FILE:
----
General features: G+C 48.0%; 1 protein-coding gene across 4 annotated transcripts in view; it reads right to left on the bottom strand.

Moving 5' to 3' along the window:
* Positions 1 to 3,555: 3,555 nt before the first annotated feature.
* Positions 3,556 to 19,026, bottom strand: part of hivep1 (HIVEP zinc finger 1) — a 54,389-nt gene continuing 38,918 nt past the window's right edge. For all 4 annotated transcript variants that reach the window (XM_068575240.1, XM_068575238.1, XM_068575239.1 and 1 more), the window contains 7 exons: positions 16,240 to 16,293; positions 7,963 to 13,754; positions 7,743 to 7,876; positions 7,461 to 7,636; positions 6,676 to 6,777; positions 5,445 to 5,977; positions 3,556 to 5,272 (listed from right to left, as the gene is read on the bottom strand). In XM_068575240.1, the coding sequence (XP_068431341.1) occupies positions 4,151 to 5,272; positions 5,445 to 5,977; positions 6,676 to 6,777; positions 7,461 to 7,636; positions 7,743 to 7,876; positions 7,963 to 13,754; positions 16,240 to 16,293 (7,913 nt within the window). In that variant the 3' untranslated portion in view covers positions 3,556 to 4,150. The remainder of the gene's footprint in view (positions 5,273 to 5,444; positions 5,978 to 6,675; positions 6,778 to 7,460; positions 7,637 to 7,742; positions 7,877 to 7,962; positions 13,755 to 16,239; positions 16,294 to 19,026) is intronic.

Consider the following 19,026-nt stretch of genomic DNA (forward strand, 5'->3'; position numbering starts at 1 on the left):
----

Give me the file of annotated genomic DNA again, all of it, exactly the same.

General features: G+C 48.0%; 1 protein-coding gene across 4 annotated transcripts in view; it reads right to left on the bottom strand.

Moving 5' to 3' along the window:
* Positions 1 to 3,555: 3,555 nt before the first annotated feature.
* Positions 3,556 to 19,026, bottom strand: part of hivep1 (HIVEP zinc finger 1) — a 54,389-nt gene continuing 38,918 nt past the window's right edge. For all 4 annotated transcript variants that reach the window (XM_068575240.1, XM_068575238.1, XM_068575239.1 and 1 more), the window contains 7 exons: positions 16,240 to 16,293; positions 7,963 to 13,754; positions 7,743 to 7,876; positions 7,461 to 7,636; positions 6,676 to 6,777; positions 5,445 to 5,977; positions 3,556 to 5,272 (listed from right to left, as the gene is read on the bottom strand). In XM_068575240.1, the coding sequence (XP_068431341.1) occupies positions 4,151 to 5,272; positions 5,445 to 5,977; positions 6,676 to 6,777; positions 7,461 to 7,636; positions 7,743 to 7,876; positions 7,963 to 13,754; positions 16,240 to 16,293 (7,913 nt within the window). In that variant the 3' untranslated portion in view covers positions 3,556 to 4,150. The remainder of the gene's footprint in view (positions 5,273 to 5,444; positions 5,978 to 6,675; positions 6,778 to 7,460; positions 7,637 to 7,742; positions 7,877 to 7,962; positions 13,755 to 16,239; positions 16,294 to 19,026) is intronic.

Consider the following 19,026-nt stretch of genomic DNA (forward strand, 5'->3'; position numbering starts at 1 on the left):